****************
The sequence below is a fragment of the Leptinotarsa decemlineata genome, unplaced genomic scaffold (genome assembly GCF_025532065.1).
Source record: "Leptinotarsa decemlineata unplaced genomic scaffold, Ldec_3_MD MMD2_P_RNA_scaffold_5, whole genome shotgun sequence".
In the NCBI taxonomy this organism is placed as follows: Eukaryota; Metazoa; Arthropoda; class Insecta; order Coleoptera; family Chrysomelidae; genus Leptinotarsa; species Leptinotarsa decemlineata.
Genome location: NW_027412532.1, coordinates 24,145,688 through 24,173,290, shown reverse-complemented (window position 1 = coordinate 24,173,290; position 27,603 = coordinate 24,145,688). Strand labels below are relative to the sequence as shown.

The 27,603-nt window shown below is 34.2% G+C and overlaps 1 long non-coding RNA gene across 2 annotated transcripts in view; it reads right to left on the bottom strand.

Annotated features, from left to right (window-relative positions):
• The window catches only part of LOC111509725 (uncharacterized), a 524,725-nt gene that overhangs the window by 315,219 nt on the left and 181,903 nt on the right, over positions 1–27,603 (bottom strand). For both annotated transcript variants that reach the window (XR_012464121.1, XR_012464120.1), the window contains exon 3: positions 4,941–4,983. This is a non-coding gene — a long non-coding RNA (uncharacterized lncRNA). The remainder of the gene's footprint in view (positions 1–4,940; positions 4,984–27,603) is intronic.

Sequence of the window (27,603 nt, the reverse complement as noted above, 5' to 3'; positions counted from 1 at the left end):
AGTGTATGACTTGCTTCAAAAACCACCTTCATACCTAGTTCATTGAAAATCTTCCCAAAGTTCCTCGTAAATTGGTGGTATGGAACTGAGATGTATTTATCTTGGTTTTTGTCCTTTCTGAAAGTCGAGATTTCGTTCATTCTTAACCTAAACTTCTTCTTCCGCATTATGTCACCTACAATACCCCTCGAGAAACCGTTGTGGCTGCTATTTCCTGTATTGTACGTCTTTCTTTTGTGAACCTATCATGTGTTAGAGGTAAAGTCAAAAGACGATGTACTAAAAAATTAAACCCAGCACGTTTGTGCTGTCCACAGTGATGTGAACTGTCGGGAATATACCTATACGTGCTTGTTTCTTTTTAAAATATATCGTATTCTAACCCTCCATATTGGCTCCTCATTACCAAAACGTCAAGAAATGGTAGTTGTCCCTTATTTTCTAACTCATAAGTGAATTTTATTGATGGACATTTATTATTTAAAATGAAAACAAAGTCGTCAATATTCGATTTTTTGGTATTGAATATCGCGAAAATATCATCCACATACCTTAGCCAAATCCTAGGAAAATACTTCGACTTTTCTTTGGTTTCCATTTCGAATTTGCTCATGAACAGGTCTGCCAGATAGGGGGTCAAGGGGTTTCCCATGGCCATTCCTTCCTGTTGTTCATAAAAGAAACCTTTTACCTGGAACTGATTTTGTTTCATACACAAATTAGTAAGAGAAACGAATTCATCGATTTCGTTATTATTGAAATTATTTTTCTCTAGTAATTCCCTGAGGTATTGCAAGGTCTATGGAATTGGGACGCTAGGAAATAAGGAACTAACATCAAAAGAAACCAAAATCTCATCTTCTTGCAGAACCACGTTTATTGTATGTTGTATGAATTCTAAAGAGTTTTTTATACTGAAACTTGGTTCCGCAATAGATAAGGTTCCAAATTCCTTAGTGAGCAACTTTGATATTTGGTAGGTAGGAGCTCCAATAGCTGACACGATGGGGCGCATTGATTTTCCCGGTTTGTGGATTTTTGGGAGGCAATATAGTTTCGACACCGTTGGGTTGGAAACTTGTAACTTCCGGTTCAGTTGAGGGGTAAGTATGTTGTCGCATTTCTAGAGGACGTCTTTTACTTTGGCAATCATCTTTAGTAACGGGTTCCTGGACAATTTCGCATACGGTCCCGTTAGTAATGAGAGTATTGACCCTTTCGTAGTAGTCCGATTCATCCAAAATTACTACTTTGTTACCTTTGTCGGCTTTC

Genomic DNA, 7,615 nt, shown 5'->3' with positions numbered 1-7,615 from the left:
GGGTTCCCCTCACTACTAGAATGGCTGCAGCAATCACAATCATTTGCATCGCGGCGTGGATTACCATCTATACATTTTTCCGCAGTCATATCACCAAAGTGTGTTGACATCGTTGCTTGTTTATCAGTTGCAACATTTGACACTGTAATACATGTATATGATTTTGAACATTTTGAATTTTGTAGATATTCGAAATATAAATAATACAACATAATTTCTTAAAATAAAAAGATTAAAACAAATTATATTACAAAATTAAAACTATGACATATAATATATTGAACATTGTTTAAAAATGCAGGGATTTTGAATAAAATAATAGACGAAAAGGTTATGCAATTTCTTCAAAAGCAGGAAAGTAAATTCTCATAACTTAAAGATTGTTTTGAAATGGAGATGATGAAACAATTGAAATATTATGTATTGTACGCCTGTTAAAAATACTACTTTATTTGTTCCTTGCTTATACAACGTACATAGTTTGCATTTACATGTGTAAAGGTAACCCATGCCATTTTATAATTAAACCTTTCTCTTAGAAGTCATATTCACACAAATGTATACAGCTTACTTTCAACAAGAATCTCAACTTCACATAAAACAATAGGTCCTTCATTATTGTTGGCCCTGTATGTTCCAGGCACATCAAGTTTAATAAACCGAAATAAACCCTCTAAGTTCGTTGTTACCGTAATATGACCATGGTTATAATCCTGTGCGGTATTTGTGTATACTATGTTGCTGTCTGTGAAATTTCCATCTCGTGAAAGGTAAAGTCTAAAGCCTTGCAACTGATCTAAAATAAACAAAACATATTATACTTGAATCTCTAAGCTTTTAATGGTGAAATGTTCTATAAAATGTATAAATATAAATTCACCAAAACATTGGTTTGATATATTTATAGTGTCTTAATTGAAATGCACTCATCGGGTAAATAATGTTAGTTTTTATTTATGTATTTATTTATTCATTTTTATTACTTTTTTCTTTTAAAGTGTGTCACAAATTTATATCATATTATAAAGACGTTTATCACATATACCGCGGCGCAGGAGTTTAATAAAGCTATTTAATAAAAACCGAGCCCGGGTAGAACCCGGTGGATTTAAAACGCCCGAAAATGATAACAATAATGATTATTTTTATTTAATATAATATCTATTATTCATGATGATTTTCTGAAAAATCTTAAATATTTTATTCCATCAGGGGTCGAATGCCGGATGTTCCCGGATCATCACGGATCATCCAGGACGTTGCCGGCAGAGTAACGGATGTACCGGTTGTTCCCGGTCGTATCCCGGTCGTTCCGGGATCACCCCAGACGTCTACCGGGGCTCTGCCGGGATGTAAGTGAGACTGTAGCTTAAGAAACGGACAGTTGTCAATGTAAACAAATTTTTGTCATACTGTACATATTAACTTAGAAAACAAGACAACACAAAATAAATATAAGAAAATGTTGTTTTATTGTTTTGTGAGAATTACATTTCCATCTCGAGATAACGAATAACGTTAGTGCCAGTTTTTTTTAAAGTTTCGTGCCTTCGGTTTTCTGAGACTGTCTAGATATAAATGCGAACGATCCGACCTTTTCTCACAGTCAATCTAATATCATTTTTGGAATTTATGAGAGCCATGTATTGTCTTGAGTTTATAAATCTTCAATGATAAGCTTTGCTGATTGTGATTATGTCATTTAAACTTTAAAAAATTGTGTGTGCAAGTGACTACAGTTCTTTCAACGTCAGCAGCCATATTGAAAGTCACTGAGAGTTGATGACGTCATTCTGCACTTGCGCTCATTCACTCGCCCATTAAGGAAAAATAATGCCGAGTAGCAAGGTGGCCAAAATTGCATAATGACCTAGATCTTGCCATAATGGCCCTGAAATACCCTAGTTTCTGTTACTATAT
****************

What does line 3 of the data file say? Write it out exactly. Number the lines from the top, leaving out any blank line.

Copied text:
In the NCBI taxonomy this organism is placed as follows: Eukaryota; Metazoa; Arthropoda; class Insecta; order Coleoptera; family Chrysomelidae; genus Leptinotarsa; species Leptinotarsa decemlineata.